Why are children more susceptible to dehydration than adults?

Updated: Nov 12, 2018
  • Author: Alex Koyfman, MD; Chief Editor: Muhammad Waseem, MS, MBBS, FAAP, FACEP, FAHA  more...
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The body contains 2 major fluid compartments: the intracellular fluid (ICF) and the extracellular fluid (ECF). The ICF comprises of two thirds of the total body water (TBW), while the ECF accounts for the remaining third. The ECF is further divided into the interstitial fluid (75%) and plasma (25%). The TBW comprises approximately 70% of body weight in infants, 65% in children, and 60% in adults.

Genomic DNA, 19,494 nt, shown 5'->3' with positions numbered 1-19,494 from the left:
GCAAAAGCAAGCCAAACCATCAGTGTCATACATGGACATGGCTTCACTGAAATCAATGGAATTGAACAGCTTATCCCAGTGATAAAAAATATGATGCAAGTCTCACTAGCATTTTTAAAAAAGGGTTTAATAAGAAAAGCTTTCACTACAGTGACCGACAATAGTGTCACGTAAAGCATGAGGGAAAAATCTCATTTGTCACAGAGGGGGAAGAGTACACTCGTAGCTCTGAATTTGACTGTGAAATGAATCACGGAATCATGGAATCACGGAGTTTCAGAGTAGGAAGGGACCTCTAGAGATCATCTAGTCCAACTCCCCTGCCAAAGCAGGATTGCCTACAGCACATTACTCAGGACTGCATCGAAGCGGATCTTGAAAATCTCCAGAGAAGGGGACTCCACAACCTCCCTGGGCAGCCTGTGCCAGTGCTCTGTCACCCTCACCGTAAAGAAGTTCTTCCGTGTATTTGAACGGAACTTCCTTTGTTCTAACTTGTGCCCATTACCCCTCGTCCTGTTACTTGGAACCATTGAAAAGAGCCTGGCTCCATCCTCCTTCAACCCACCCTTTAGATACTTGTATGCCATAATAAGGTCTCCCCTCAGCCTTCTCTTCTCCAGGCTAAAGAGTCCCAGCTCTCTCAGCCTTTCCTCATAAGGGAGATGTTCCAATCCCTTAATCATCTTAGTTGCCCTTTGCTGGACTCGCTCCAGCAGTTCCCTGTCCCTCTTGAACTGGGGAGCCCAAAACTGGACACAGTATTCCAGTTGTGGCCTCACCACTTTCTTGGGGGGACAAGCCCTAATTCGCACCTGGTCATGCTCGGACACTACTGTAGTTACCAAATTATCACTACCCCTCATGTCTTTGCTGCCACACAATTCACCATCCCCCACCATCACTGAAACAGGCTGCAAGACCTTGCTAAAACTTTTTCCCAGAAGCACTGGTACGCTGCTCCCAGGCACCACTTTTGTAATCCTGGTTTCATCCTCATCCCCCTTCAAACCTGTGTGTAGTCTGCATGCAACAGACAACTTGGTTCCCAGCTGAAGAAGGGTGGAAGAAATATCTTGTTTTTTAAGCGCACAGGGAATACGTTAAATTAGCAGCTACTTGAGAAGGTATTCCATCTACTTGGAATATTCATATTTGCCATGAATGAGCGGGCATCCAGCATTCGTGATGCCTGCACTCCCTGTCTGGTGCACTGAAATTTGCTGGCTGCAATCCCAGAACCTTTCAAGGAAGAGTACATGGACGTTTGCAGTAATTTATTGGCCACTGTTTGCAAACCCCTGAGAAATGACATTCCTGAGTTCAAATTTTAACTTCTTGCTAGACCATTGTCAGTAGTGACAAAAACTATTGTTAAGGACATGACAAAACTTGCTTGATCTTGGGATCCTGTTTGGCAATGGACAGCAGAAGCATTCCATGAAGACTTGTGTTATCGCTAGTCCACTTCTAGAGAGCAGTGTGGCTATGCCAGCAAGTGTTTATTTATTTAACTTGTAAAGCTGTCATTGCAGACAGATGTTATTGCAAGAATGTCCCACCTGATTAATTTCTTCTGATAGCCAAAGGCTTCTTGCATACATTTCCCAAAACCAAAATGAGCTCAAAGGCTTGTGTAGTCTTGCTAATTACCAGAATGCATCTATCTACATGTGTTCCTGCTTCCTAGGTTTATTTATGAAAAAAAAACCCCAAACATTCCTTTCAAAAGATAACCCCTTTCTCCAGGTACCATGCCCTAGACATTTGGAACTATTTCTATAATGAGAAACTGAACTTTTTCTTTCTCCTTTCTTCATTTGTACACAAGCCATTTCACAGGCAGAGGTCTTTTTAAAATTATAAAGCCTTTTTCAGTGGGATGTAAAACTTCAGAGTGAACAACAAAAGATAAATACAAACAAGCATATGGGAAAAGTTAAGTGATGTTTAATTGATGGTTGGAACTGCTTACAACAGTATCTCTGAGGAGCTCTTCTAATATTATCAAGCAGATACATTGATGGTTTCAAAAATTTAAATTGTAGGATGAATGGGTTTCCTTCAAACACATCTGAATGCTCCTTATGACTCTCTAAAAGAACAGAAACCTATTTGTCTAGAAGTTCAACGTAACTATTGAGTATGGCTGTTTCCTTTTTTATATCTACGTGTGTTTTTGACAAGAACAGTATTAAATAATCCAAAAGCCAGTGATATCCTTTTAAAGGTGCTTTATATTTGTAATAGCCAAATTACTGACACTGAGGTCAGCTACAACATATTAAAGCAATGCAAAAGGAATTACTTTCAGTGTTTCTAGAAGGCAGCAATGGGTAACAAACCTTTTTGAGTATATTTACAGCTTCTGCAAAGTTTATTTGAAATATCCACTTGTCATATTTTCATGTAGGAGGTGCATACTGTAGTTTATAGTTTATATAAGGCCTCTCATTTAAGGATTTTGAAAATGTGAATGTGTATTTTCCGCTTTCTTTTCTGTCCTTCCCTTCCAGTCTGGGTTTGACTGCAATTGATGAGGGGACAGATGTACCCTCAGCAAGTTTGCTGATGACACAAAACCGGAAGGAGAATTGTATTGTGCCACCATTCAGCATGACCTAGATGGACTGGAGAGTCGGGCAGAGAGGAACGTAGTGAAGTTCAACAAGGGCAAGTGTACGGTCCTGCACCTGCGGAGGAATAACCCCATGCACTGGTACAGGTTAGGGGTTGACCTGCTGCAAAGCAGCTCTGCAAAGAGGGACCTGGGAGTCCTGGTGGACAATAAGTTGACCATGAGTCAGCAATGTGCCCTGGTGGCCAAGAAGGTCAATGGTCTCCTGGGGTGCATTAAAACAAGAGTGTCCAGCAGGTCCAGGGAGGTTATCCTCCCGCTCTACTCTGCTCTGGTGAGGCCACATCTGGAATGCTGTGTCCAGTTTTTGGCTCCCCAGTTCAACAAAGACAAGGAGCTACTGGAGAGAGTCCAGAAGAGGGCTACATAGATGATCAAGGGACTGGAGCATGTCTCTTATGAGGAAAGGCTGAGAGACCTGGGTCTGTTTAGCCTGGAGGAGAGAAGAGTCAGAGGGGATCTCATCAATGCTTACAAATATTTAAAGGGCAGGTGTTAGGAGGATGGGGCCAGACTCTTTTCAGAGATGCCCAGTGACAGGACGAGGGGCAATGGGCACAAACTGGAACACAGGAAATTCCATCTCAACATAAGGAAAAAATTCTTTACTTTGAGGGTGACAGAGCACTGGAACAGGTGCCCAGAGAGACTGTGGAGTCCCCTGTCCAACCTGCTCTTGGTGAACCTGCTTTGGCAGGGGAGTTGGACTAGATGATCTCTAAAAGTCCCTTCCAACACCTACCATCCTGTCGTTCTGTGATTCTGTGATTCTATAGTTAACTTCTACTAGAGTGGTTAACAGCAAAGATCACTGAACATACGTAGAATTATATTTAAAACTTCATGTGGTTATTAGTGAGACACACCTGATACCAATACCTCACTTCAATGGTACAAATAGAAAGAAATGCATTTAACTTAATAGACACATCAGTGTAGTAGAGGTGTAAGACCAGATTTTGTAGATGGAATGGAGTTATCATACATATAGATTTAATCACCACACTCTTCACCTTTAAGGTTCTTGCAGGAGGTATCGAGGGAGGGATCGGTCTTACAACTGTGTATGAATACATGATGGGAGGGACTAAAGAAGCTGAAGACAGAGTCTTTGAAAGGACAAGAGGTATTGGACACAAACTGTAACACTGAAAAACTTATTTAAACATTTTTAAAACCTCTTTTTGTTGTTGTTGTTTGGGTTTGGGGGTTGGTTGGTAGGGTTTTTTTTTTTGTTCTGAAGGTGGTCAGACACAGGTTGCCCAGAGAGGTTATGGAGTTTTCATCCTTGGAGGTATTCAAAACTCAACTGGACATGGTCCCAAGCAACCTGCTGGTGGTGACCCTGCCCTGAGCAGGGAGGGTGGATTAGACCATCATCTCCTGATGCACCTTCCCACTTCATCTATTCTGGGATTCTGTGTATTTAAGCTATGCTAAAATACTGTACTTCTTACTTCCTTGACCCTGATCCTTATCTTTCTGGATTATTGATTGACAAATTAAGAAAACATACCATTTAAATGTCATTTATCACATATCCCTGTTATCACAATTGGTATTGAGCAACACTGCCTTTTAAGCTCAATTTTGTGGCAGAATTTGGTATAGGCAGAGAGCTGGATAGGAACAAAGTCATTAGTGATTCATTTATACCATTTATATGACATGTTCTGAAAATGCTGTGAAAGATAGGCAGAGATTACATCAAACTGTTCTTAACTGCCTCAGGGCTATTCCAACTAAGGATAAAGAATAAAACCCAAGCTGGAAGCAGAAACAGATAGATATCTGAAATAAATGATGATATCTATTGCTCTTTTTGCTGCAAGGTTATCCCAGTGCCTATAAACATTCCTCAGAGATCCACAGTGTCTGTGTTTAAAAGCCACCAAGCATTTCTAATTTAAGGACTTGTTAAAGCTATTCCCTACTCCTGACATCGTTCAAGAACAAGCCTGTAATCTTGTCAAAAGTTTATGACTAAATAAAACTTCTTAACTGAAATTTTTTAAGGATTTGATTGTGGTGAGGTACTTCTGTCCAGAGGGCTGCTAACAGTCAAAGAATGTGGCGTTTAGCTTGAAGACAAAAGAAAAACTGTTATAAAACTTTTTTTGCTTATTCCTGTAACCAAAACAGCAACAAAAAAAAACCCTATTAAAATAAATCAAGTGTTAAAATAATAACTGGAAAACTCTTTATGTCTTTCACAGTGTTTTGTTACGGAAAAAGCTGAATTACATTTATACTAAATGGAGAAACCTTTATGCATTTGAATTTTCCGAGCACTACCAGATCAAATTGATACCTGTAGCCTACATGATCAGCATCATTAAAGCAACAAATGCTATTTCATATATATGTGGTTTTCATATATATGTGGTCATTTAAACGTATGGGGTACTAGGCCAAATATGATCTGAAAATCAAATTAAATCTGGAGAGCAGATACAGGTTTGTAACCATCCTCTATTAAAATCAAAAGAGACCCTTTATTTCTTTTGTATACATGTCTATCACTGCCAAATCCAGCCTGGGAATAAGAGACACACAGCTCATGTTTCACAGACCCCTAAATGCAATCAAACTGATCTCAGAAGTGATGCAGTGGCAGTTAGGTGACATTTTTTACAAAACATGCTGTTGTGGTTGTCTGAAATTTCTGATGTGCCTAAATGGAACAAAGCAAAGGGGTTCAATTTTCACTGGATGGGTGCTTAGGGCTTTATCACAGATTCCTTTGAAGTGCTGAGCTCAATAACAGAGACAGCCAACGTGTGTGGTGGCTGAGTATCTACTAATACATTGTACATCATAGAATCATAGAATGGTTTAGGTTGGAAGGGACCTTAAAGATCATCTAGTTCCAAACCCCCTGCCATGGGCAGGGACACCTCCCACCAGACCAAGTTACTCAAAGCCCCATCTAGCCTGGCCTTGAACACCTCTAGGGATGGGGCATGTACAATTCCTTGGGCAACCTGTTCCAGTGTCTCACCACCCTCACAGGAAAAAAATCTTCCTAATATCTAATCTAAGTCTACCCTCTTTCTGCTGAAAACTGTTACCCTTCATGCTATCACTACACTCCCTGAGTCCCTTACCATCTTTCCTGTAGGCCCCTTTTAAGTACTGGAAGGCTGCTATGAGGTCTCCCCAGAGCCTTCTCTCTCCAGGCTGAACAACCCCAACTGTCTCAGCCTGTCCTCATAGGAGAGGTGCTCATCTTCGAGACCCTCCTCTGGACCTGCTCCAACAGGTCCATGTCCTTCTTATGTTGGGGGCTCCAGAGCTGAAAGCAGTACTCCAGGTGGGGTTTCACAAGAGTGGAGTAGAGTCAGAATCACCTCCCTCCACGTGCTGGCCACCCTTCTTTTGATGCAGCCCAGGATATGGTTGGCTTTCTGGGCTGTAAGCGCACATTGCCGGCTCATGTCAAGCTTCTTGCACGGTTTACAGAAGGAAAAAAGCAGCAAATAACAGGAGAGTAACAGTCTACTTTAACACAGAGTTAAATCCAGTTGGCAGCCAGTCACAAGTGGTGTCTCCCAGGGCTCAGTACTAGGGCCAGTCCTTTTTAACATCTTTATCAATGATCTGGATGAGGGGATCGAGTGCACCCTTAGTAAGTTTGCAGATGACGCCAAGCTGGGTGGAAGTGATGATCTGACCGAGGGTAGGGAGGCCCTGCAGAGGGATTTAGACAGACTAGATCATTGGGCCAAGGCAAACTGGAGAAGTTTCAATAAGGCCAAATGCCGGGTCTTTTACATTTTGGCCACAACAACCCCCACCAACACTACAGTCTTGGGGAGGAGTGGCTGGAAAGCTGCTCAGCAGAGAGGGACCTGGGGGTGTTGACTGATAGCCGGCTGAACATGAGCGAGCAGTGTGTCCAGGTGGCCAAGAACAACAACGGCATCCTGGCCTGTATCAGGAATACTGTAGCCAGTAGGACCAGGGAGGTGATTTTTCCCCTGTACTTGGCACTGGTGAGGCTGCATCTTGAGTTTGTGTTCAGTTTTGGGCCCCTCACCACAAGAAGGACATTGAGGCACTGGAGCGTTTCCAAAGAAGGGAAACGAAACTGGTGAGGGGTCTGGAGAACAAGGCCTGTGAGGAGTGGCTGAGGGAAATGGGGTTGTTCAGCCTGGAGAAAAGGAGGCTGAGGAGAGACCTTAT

Infants' and children’s higher body water content, along with their higher metabolic rates and increased body surface area to mass index, contribute to their higher turnover of fluids and solute. Therefore, infants and children require proportionally greater volumes of water than adults to maintain their fluid equilibrium and are more susceptible to volume depletion. Significant fluid losses may occur rapidly, leading to depletion of the intravascular volume.

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